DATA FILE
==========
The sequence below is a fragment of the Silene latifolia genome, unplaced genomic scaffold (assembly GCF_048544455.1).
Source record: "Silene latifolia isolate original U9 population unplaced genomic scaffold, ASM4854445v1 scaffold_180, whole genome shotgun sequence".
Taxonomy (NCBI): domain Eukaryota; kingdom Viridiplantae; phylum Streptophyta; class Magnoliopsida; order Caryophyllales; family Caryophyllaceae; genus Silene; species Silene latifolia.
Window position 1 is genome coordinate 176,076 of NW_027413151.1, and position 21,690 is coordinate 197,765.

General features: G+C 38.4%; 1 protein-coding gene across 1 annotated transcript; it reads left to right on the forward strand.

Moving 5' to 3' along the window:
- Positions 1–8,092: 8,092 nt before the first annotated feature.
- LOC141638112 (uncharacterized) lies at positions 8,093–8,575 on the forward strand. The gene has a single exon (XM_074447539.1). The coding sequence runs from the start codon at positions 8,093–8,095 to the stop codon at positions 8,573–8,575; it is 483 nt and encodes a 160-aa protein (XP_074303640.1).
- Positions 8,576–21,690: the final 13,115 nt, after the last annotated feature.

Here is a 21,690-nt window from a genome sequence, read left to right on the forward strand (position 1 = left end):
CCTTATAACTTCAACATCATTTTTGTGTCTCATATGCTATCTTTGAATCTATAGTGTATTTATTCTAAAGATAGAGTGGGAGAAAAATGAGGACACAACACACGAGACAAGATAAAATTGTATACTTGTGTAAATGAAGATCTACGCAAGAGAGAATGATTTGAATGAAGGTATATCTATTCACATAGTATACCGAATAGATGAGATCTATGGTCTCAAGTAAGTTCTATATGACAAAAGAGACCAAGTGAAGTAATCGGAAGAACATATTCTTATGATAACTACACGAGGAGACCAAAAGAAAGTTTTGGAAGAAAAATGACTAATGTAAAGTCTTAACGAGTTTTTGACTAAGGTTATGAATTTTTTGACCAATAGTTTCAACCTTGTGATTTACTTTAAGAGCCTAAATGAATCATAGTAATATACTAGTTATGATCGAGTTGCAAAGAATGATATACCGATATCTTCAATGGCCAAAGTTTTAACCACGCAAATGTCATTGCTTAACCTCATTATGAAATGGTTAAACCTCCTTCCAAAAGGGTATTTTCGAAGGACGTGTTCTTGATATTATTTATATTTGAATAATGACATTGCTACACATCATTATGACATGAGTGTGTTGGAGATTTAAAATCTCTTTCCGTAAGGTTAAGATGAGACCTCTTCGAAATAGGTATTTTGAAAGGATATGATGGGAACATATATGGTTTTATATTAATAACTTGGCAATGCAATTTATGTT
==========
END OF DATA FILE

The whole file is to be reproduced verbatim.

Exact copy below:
The sequence below is a fragment of the Silene latifolia genome, unplaced genomic scaffold (assembly GCF_048544455.1).
Source record: "Silene latifolia isolate original U9 population unplaced genomic scaffold, ASM4854445v1 scaffold_180, whole genome shotgun sequence".
Taxonomy (NCBI): domain Eukaryota; kingdom Viridiplantae; phylum Streptophyta; class Magnoliopsida; order Caryophyllales; family Caryophyllaceae; genus Silene; species Silene latifolia.
Window position 1 is genome coordinate 176,076 of NW_027413151.1, and position 21,690 is coordinate 197,765.

General features: G+C 38.4%; 1 protein-coding gene across 1 annotated transcript; it reads left to right on the forward strand.

Moving 5' to 3' along the window:
- Positions 1–8,092: 8,092 nt before the first annotated feature.
- LOC141638112 (uncharacterized) lies at positions 8,093–8,575 on the forward strand. The gene has a single exon (XM_074447539.1). The coding sequence runs from the start codon at positions 8,093–8,095 to the stop codon at positions 8,573–8,575; it is 483 nt and encodes a 160-aa protein (XP_074303640.1).
- Positions 8,576–21,690: the final 13,115 nt, after the last annotated feature.

Here is a 21,690-nt window from a genome sequence, read left to right on the forward strand (position 1 = left end):
CCTTATAACTTCAACATCATTTTTGTGTCTCATATGCTATCTTTGAATCTATAGTGTATTTATTCTAAAGATAGAGTGGGAGAAAAATGAGGACACAACACACGAGACAAGATAAAATTGTATACTTGTGTAAATGAAGATCTACGCAAGAGAGAATGATTTGAATGAAGGTATATCTATTCACATAGTATACCGAATAGATGAGATCTATGGTCTCAAGTAAGTTCTATATGACAAAAGAGACCAAGTGAAGTAATCGGAAGAACATATTCTTATGATAACTACACGAGGAGACCAAAAGAAAGTTTTGGAAGAAAAATGACTAATGTAAAGTCTTAACGAGTTTTTGACTAAGGTTATGAATTTTTTGACCAATAGTTTCAACCTTGTGATTTACTTTAAGAGCCTAAATGAATCATAGTAATATACTAGTTATGATCGAGTTGCAAAGAATGATATACCGATATCTTCAATGGCCAAAGTTTTAACCACGCAAATGTCATTGCTTAACCTCATTATGAAATGGTTAAACCTCCTTCCAAAAGGGTATTTTCGAAGGACGTGTTCTTGATATTATTTATATTTGAATAATGACATTGCTACACATCATTATGACATGAGTGTGTTGGAGATTTAAAATCTCTTTCCGTAAGGTTAAGATGAGACCTCTTCGAAATAGGTATTTTGAAAGGATATGATGGGAACATATATGGTTTTATATTAATAACTTGGCAATGCAATTTATGTT